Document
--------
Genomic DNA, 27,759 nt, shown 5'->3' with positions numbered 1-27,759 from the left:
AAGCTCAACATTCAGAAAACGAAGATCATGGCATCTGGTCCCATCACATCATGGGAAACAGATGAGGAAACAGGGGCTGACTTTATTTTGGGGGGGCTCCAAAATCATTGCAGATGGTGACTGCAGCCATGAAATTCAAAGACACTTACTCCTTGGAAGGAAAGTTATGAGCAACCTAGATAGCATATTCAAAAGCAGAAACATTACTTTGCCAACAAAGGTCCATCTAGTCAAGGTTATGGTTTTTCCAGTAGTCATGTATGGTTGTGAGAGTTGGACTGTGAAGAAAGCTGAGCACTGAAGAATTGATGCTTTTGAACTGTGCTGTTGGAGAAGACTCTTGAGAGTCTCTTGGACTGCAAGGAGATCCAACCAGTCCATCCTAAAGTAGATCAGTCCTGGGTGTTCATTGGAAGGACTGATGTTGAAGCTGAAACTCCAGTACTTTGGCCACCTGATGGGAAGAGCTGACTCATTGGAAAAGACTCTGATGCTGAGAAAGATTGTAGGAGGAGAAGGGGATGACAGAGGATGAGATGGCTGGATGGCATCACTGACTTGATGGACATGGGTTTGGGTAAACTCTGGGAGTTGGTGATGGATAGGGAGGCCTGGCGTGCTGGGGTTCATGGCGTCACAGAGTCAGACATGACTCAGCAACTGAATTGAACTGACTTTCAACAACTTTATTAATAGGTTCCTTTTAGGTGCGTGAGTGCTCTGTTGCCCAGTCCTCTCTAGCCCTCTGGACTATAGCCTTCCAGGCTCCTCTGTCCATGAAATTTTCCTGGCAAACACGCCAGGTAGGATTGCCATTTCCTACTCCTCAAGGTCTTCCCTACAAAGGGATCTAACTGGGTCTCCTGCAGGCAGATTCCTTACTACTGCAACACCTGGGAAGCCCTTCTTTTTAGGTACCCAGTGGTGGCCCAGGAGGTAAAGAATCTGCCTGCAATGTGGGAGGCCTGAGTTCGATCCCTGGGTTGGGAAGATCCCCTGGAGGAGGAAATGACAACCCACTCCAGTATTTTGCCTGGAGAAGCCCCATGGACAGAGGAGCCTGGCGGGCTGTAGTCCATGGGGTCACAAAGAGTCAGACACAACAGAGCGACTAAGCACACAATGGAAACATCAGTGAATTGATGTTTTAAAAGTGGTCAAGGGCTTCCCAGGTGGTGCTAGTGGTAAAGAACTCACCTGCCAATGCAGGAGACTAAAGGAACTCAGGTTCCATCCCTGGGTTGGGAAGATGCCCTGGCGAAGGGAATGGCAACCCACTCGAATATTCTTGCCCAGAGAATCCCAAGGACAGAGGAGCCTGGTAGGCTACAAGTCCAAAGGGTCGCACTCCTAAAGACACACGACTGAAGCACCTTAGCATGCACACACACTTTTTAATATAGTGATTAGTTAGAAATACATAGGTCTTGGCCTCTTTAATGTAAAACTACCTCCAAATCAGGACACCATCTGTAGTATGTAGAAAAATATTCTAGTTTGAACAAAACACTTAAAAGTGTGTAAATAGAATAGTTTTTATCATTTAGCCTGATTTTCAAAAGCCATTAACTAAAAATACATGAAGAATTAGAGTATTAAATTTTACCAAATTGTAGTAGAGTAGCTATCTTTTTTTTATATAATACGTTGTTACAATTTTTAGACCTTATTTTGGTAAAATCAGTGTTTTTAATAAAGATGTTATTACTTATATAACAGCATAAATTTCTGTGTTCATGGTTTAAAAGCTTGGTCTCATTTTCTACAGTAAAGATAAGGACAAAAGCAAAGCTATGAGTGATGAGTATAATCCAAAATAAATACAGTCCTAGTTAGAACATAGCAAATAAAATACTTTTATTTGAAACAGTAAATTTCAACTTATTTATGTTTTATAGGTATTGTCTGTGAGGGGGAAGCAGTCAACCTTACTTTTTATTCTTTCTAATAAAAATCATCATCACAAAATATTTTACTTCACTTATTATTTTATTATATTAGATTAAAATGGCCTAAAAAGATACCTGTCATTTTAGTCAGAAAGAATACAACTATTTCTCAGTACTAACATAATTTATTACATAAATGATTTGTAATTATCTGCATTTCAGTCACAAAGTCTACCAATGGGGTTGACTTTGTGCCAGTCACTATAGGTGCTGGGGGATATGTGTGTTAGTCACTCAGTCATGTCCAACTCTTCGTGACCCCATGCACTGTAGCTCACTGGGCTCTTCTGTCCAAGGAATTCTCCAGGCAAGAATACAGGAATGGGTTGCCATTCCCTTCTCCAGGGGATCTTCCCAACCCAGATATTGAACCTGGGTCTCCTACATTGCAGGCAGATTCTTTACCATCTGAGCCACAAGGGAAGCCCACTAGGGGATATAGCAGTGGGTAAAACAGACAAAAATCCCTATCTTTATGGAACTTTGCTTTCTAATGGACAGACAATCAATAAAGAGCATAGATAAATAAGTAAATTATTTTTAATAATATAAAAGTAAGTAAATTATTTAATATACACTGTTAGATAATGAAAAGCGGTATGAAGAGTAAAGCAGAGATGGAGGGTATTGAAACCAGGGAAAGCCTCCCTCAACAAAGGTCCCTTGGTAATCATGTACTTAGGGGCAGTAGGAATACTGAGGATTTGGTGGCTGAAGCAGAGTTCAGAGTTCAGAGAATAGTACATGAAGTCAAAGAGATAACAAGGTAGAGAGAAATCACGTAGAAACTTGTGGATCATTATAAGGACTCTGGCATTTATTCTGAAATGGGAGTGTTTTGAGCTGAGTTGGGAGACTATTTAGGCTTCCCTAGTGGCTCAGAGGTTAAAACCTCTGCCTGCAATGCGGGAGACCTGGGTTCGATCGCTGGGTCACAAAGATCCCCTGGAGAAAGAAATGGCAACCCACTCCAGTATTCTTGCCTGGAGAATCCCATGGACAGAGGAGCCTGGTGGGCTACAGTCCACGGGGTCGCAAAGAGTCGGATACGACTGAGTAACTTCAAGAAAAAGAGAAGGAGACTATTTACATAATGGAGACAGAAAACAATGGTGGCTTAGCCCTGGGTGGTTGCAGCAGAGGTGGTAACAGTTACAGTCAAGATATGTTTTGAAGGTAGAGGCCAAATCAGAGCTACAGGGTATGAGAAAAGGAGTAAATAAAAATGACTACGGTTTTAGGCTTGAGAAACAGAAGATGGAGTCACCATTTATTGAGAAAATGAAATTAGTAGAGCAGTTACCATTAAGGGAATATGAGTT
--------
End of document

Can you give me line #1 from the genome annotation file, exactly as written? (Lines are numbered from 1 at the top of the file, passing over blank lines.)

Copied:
Genomic DNA, 27,759 nt, shown 5'->3' with positions numbered 1-27,759 from the left: